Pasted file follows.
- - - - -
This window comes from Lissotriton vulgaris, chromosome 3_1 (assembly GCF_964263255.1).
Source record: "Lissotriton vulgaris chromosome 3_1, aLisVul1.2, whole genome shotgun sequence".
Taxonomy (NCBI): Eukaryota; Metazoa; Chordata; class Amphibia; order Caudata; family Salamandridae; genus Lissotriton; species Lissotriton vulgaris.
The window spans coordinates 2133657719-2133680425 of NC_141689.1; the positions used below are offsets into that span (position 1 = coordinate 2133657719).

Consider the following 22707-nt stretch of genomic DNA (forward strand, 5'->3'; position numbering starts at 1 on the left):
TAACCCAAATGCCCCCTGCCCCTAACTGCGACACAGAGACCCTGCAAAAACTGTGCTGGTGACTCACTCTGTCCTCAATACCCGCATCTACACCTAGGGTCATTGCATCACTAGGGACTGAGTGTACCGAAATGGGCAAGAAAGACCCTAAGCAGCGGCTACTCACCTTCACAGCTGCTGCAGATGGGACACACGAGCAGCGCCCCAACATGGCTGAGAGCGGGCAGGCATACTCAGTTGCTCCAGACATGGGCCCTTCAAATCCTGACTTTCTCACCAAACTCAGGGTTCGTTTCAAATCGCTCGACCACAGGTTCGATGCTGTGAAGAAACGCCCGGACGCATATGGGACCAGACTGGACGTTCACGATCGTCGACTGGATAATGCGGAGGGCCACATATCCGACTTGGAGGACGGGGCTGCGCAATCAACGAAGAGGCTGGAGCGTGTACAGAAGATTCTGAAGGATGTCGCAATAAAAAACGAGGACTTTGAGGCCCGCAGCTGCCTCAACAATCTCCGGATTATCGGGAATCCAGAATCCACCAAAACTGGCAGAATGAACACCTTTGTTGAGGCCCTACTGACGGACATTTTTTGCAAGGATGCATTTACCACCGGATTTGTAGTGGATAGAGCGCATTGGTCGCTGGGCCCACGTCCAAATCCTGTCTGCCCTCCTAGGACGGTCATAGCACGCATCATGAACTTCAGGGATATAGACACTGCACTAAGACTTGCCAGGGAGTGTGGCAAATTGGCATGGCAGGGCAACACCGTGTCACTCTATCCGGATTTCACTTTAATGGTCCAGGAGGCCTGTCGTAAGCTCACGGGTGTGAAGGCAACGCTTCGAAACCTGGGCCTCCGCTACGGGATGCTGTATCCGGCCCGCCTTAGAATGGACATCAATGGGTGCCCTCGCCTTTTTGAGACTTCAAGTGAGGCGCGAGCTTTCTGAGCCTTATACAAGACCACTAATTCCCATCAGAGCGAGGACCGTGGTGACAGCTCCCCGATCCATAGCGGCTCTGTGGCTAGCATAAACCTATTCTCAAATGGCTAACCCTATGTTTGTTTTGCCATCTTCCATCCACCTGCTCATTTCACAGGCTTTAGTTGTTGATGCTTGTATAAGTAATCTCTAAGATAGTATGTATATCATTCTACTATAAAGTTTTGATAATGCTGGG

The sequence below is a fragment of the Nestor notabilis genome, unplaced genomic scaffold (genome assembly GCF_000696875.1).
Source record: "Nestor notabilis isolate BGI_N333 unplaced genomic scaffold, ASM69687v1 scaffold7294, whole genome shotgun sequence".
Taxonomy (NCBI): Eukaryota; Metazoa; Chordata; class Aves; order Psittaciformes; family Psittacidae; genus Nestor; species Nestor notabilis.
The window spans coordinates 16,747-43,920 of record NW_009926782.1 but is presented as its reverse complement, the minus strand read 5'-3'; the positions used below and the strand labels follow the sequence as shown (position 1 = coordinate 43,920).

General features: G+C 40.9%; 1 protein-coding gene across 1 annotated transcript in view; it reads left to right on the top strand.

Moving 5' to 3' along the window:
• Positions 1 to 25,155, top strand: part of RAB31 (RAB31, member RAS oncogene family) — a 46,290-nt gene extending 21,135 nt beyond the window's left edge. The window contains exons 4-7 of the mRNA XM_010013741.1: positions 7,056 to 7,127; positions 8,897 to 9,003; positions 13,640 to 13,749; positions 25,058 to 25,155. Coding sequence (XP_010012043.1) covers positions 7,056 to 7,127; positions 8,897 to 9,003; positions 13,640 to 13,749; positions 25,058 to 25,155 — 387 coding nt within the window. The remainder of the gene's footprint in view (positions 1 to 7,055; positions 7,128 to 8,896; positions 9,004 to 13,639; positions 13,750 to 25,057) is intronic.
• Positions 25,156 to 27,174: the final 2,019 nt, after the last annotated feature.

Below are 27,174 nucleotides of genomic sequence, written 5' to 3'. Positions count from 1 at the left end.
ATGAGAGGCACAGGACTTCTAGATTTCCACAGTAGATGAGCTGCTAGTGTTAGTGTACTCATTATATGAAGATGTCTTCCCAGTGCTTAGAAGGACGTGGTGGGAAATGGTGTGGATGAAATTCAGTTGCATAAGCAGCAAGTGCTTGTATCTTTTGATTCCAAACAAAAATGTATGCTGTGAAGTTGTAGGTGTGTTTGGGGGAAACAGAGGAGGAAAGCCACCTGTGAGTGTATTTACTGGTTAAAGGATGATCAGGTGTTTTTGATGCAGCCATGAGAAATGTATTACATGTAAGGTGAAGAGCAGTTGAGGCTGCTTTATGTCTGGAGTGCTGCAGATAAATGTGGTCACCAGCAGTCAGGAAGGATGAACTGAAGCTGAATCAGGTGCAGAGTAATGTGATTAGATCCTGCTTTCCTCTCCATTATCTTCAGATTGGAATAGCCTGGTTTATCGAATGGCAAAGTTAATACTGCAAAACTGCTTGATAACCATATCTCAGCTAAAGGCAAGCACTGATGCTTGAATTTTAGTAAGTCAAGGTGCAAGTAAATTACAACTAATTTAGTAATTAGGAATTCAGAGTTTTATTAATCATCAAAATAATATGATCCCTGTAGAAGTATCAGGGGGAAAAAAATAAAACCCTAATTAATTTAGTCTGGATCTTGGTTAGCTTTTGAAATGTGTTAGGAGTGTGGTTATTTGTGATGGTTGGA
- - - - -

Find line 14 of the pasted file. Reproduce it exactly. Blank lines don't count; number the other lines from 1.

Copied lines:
• Positions 25,156 to 27,174: the final 2,019 nt, after the last annotated feature.